Genetic Strains of HIV-1 and HIV-2

Emerging Recombinant Strains Continue to Challenge Researchers

One of the primary barriers to treating or developing effective vaccine for HIV is the high genetic diversity of the virus itself. While viruses that use double-strand DNA to replicate are relatively stable, retroviruses like HIV go backward in their replication cycle (using single-strain RNA) and are far less stable. As a result, HIV is highly prone to mutation—mutating, in fact, about a million times more frequently than cells using DNA.

As the virus' genetic diversity widens and different viral subtypes are passed from person to person, the mixed genetic material can create new HIV hybrids. While most of these hybrids die, the few surviving ones often exhibit greater resistance to HIV therapy and, in some cases, faster disease progression.

The variability of HIV, therefore, creates something of a "moving target" for researchers, with new recombinant (combined genetic) strains able to resist or altogether evade neutralizing agents. Some, like the A3/02 strain identified by Swedish researchers in 2013, are able to deplete a person's immune defenses far more aggressively than previously known strains.

HIV-1-infected T-cell. National Institute of Allergies and Infectious Diseases (NIAID)

What Are HIV-1 and HIV-2?

There are two types of HIV: HIV-1 and HIV-2. HIV-1 is considered the predominant type, representing the vast majority of infections worldwide, while HIV-2 is far less common and primarily concentrated in the west and central African regions. While both of these HIV types can lead to AIDS, HIV-2 is much more difficult to transmit and far less virulent than HIV-1.

Within each of these HIV types are a number of groups, subtypes ("clades"), and sub-subtypes. Undoubtedly, other subtypes and recombinant strains will be discovered as the global spread of HIV continues.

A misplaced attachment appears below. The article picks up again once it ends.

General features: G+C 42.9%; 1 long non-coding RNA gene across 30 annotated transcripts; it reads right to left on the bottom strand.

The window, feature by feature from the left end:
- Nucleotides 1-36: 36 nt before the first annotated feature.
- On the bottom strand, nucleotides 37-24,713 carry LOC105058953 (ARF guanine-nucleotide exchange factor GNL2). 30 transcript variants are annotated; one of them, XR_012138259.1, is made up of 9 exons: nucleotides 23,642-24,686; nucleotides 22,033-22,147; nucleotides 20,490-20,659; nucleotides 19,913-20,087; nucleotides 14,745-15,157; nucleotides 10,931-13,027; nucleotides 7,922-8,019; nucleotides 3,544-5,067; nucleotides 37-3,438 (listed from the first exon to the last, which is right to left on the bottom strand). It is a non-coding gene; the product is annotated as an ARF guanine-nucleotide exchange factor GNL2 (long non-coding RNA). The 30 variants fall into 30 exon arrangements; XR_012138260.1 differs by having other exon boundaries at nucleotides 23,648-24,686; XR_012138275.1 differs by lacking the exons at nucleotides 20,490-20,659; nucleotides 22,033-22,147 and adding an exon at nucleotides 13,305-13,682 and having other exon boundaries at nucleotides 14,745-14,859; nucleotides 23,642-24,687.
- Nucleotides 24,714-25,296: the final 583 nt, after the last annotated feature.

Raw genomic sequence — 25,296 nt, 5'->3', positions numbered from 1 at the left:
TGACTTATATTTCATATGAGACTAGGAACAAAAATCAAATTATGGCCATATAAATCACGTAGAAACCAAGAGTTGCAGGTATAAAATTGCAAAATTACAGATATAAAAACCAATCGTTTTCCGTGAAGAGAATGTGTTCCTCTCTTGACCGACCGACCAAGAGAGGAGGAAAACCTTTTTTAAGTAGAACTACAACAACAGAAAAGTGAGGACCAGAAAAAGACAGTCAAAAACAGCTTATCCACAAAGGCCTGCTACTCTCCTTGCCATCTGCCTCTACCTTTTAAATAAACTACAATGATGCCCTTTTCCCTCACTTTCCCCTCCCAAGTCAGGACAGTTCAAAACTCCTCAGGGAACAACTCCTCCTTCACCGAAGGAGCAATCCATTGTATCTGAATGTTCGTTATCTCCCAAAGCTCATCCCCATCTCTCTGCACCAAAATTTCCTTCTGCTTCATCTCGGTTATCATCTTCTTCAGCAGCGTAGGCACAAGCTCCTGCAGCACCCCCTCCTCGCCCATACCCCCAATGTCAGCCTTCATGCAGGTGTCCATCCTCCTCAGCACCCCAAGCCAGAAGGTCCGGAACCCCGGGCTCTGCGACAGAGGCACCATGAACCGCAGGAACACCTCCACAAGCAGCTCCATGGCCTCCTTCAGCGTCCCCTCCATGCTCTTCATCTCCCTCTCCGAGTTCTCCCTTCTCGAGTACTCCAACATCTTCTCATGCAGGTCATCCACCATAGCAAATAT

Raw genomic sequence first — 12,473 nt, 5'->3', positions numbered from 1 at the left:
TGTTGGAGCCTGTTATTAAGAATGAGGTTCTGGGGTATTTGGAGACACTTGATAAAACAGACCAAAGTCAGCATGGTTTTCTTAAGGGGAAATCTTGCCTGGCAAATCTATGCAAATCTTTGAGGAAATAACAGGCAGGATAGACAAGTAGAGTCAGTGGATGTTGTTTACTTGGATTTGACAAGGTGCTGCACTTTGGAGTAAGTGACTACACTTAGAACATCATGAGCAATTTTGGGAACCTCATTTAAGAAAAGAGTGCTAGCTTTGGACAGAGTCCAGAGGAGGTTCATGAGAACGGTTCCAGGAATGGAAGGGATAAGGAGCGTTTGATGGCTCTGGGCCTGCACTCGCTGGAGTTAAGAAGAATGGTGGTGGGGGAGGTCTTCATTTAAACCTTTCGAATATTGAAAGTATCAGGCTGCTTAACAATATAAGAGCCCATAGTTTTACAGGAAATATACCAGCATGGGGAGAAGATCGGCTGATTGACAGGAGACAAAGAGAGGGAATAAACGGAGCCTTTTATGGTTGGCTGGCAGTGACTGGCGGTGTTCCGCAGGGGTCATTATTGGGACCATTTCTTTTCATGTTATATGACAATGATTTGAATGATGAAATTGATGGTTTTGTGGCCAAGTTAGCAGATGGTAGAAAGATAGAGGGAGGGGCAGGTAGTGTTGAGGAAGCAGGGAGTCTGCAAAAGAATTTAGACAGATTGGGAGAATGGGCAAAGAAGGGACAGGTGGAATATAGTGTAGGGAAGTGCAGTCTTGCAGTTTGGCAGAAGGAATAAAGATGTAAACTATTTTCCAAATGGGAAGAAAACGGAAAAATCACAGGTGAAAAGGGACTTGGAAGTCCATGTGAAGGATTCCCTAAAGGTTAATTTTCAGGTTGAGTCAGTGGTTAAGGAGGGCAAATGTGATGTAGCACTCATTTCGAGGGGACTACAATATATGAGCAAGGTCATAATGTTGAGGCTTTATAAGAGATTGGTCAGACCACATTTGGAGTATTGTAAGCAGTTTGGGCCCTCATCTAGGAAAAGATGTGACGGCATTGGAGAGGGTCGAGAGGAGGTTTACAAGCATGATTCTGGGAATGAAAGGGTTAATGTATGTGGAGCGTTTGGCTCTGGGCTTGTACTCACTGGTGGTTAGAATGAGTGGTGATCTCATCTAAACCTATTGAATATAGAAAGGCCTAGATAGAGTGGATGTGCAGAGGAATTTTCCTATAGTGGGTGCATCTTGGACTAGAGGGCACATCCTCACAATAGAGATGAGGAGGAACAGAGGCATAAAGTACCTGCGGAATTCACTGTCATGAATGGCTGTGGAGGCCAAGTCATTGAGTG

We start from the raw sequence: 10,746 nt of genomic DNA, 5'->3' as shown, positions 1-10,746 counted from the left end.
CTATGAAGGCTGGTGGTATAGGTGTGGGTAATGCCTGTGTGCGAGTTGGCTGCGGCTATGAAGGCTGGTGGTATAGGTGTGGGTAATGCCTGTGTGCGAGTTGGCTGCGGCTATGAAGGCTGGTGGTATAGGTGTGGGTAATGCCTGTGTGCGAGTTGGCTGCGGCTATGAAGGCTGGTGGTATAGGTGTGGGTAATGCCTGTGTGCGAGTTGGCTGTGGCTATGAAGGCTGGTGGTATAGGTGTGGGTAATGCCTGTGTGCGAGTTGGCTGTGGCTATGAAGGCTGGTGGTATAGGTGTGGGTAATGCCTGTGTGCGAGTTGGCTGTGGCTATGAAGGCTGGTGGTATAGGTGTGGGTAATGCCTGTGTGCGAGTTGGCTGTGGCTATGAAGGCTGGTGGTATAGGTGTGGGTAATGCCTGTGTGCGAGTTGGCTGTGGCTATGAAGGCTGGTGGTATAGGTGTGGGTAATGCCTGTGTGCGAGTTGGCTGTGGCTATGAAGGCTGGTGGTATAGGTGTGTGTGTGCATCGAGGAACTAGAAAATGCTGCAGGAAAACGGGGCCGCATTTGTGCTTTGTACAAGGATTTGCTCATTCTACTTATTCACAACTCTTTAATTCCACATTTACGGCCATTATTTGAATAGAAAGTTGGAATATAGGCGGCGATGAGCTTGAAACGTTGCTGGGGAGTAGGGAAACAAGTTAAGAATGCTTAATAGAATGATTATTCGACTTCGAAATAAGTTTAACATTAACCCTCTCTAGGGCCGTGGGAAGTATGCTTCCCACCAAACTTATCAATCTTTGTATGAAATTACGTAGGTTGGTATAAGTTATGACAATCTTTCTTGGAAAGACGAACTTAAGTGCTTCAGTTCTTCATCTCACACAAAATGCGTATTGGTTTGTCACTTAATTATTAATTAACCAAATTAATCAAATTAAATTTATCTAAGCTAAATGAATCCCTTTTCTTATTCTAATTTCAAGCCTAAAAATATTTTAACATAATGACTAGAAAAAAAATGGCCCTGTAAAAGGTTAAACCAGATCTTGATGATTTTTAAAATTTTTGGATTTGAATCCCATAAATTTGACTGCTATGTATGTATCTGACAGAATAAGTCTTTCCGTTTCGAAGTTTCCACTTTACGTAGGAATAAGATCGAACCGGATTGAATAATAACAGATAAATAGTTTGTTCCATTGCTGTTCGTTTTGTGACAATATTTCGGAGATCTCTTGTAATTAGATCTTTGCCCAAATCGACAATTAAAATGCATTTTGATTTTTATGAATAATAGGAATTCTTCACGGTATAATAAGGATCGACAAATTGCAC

HIV-1 Groups and Subtypes

HIV-1 is divided into four groups: Group M (meaning "major"); Group O (meaning "outlier," or beyond where other groups are seen); and Group N (meaning "non-M" and "non-O"); and Group P (meaning "pending"). The four different groups are classified by the four different simian immunodeficiency viruses (SIV) that were known to be passed from apes or chimpanzees to man.

HIV-1 Group M

HIV-1 Group M was the first group to be identified and today represents about 90% of HIV cases worldwide and can be found virtually in every part of the planet. Within this group are 10 subtypes, which can be stratified by, among other things, their geographic distribution and their impact on different risk groups.

  • Subtype A: seen in West Africa and affecting primarily heterosexuals and injecting drug users (IDUs).
  • Subtype B: the predominant subtype in Europe, the Americas, Japan, Thailand and Australia, representing nearly all infection in North America and about 80% of all in Europe. Infections occur more among men who have sex with men (MSM) and IDUs than heterosexuals.
  • Subtype C: described as the most prevalent HIV subtype representing 48% of all infections worldwide, primarily heterosexual and primarily in Sub-Saharan Africa, India and parts of China.  
  • Subtype D: isolate mainly in East and Central Africa.
  • Subtype E: a subtype only seen in a recombinant form with subtype A.
  • Subtype F: among a smaller percentage of infections seen in Central Africa, South America and Europe.
  • Subtype G: among a smaller percentage of infections seen in parts of Africa and Europe.
  • Subtype H: among a smaller percentage of infections seen in Central Africa.
  • Subtype J: observed in North, Central and West Africa, and the Caribbean
  • Subtype K: limited to the Democratic Republic of Congo (DRC) and Cameroon.

HIV-1 Group O

HIV-1 Group O was discovered in 1990 and represents only 1% of the infections worldwide. This HIV group is isolated in Cameroon and neighboring African countries.

HIV-1 Group N

HIV-1 Group N was discovered in 1998 and, again, has only been seen in Cameroon with less than 20 cases documented to date.

HIV-1 Group P

HIV-1 Group P is a rare type of HIV, first identified in a woman from Cameroon in 2009. It can be differentiated from other HIV groups insofar as its origins have been linked to a form of SIV found in western gorillas. Although the "P" classification was meant to infer a "pending" status (i.e., awaiting confirmation of additional infection), a second documented case was identified in 2011 in a Cameroonian man.

HIV-2 Groups

Although cases of HIV-2 have been identified elsewhere, infections are almost exclusively seen in Africa. There are currently eight HIV-2 groups, although only subtypes A and B are the only ones considered epidemic. HIV-2 is believed to have crossed species from a type of SIV affecting the sooty mangabeys monkey directly to humans.

HIV-2 Group A is mainly seen in West Africa, although international travel has led to a small handful of documented cases in the U.S., Europe, Brazil, and India. By contrast, HIV-2 Group B has been confined to parts of West Africa.

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By James Myhre & Dennis Sifris, MD
Dennis Sifris, MD, is an HIV specialist and Medical Director of LifeSense Disease Management. James Myhre is an American journalist and HIV educator.